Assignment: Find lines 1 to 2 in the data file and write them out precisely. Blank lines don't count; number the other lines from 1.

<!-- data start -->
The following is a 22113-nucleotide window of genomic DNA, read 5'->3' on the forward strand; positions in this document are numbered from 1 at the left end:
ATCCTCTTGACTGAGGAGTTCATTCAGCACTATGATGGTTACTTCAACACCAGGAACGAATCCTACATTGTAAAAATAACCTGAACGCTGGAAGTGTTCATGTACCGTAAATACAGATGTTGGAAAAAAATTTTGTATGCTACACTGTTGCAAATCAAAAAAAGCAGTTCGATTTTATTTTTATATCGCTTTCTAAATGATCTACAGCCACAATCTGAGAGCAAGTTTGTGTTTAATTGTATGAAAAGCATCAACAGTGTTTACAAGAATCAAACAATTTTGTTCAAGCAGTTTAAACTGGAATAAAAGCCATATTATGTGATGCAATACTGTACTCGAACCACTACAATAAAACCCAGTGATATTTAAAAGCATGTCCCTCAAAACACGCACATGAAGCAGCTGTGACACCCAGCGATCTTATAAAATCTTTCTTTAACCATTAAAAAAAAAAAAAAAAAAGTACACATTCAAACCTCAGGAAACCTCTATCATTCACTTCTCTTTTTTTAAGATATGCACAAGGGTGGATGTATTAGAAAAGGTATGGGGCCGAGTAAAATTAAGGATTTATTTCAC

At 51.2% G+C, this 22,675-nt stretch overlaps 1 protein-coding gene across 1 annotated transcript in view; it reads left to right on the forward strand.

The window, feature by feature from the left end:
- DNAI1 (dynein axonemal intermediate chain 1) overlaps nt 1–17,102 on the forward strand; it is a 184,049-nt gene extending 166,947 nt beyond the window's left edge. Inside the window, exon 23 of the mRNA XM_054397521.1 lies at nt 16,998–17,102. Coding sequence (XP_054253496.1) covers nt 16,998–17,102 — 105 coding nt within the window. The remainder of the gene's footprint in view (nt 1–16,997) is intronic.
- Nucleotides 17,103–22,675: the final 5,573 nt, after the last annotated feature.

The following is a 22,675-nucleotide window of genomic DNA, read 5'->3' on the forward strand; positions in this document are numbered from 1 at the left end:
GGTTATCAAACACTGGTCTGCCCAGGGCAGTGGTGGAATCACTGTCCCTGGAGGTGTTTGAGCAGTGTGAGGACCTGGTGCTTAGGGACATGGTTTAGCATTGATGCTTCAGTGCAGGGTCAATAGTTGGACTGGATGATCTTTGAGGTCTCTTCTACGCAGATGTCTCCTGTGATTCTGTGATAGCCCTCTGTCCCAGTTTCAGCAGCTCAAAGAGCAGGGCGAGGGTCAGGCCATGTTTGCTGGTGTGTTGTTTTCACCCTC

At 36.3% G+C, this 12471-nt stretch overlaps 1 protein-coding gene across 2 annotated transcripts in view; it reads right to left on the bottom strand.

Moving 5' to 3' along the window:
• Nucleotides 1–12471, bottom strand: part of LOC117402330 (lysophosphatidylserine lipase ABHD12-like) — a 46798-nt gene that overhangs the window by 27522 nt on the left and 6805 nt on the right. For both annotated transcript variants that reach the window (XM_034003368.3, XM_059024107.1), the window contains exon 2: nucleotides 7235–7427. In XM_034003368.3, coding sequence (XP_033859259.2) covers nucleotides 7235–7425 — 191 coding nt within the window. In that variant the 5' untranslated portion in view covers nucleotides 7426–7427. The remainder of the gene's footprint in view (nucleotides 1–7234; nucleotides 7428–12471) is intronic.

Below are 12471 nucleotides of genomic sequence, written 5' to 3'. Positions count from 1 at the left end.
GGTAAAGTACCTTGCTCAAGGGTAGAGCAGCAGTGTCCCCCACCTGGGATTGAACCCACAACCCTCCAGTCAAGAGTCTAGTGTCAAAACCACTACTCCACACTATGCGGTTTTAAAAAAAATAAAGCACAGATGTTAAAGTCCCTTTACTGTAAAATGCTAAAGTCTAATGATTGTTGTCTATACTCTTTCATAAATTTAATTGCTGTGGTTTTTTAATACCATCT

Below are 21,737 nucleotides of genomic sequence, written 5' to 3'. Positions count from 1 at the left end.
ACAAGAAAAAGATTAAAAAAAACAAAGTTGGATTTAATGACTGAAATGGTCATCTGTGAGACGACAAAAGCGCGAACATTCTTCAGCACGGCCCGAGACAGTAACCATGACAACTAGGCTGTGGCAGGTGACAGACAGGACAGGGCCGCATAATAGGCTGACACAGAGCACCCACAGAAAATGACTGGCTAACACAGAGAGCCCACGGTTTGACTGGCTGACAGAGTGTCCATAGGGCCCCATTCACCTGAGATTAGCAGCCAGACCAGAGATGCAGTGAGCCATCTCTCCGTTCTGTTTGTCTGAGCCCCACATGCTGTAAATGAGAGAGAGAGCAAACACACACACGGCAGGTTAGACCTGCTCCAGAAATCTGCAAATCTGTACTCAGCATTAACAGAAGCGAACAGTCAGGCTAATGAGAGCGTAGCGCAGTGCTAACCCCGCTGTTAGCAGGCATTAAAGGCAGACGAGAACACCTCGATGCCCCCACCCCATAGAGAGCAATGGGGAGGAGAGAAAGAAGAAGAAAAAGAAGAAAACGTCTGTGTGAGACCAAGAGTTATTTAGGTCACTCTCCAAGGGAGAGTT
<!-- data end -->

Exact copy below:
The following is a 22113-nucleotide window of genomic DNA, read 5'->3' on the forward strand; positions in this document are numbered from 1 at the left end:
ATCCTCTTGACTGAGGAGTTCATTCAGCACTATGATGGTTACTTCAACACCAGGAACGAATCCTACATTGTAAAAATAACCTGAACGCTGGAAGTGTTCATGTACCGTAAATACAGATGTTGGAAAAAAATTTTGTATGCTACACTGTTGCAAATCAAAAAAAGCAGTTCGATTTTATTTTTATATCGCTTTCTAAATGATCTACAGCCACAATCTGAGAGCAAGTTTGTGTTTAATTGTATGAAAAGCATCAACAGTGTTTACAAGAATCAAACAATTTTGTTCAAGCAGTTTAAACTGGAATAAAAGCCATATTATGTGATGCAATACTGTACTCGAACCACTACAATAAAACCCAGTGATATTTAAAAGCATGTCCCTCAAAACACGCACATGAAGCAGCTGTGACACCCAGCGATCTTATAAAATCTTTCTTTAACCATTAAAAAAAAAAAAAAAAAAGTACACATTCAAACCTCAGGAAACCTCTATCATTCACTTCTCTTTTTTTAAGATATGCACAAGGGTGGATGTATTAGAAAAGGTATGGGGCCGAGTAAAATTAAGGATTTATTTCAC